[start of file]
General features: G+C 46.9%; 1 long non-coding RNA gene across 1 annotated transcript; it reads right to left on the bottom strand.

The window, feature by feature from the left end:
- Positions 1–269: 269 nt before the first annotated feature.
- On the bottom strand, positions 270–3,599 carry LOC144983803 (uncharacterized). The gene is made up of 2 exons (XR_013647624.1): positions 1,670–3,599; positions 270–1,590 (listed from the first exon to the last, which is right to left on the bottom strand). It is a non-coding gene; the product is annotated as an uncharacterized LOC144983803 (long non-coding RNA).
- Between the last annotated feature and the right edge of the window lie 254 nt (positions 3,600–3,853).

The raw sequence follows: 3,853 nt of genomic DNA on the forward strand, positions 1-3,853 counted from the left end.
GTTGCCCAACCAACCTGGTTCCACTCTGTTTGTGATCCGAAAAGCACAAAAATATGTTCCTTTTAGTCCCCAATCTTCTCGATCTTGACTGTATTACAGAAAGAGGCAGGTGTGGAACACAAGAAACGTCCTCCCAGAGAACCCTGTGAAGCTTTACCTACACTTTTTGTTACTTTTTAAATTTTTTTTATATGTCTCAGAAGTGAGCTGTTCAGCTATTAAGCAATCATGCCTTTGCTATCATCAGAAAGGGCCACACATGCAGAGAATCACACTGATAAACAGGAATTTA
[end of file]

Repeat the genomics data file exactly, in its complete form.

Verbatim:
General features: G+C 46.9%; 1 long non-coding RNA gene across 1 annotated transcript; it reads right to left on the bottom strand.

The window, feature by feature from the left end:
- Positions 1–269: 269 nt before the first annotated feature.
- On the bottom strand, positions 270–3,599 carry LOC144983803 (uncharacterized). The gene is made up of 2 exons (XR_013647624.1): positions 1,670–3,599; positions 270–1,590 (listed from the first exon to the last, which is right to left on the bottom strand). It is a non-coding gene; the product is annotated as an uncharacterized LOC144983803 (long non-coding RNA).
- Between the last annotated feature and the right edge of the window lie 254 nt (positions 3,600–3,853).

The raw sequence follows: 3,853 nt of genomic DNA on the forward strand, positions 1-3,853 counted from the left end.
GTTGCCCAACCAACCTGGTTCCACTCTGTTTGTGATCCGAAAAGCACAAAAATATGTTCCTTTTAGTCCCCAATCTTCTCGATCTTGACTGTATTACAGAAAGAGGCAGGTGTGGAACACAAGAAACGTCCTCCCAGAGAACCCTGTGAAGCTTTACCTACACTTTTTGTTACTTTTTAAATTTTTTTTATATGTCTCAGAAGTGAGCTGTTCAGCTATTAAGCAATCATGCCTTTGCTATCATCAGAAAGGGCCACACATGCAGAGAATCACACTGATAAACAGGAATTTA